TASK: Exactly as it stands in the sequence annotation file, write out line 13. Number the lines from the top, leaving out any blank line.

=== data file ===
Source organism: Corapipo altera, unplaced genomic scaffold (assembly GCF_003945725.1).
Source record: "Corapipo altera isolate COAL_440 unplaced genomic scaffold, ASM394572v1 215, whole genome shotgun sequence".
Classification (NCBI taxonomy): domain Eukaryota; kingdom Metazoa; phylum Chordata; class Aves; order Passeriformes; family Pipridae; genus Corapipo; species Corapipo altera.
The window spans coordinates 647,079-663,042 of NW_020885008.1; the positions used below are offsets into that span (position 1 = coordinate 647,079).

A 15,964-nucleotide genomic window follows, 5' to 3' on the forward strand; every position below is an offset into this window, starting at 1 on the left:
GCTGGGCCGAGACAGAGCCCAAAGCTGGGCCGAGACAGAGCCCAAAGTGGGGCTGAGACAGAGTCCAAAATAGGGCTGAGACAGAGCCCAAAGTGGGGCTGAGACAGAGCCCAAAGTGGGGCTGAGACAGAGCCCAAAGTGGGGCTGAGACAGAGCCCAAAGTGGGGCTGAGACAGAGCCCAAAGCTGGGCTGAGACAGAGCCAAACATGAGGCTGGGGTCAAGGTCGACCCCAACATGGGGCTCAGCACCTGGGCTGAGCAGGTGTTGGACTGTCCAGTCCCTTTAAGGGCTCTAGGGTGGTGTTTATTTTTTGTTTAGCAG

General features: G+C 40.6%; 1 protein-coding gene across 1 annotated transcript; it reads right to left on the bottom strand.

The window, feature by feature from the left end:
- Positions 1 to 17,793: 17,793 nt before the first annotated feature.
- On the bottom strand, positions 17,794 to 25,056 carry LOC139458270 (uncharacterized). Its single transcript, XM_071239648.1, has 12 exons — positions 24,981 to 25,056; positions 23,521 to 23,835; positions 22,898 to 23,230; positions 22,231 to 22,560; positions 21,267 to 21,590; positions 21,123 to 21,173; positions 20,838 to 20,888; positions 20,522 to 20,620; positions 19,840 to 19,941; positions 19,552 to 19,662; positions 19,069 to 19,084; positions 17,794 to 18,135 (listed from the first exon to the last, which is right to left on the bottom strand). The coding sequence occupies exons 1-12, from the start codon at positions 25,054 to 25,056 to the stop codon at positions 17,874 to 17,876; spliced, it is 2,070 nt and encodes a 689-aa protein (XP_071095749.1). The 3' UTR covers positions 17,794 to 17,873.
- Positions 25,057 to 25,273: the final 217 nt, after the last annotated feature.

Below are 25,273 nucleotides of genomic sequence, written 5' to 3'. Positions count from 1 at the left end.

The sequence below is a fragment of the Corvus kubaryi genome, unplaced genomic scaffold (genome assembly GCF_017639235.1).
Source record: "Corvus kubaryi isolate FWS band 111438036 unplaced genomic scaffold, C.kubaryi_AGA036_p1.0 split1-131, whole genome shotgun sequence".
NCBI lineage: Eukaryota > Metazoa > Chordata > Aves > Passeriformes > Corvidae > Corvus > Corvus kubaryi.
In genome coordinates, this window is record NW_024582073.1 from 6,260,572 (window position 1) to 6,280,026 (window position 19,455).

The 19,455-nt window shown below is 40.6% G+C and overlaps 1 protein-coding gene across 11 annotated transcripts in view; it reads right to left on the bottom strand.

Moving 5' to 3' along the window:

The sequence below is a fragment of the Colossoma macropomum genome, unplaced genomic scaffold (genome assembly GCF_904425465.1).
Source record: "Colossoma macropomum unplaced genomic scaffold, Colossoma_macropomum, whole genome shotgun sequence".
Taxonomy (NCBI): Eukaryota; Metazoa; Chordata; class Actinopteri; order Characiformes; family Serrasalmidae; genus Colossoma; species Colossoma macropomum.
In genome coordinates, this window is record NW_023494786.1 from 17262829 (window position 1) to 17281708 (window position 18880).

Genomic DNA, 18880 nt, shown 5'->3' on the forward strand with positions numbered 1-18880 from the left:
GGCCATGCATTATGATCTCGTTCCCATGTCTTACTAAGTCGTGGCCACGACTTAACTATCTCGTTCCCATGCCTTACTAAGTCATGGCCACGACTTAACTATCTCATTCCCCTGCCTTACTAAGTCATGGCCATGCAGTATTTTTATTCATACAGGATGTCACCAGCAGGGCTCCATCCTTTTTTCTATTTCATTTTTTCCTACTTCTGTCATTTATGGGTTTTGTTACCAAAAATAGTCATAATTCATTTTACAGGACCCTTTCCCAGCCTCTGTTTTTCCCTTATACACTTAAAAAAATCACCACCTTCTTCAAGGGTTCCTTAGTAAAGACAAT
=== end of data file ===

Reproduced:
The sequence below is a fragment of the Corvus kubaryi genome, unplaced genomic scaffold (genome assembly GCF_017639235.1).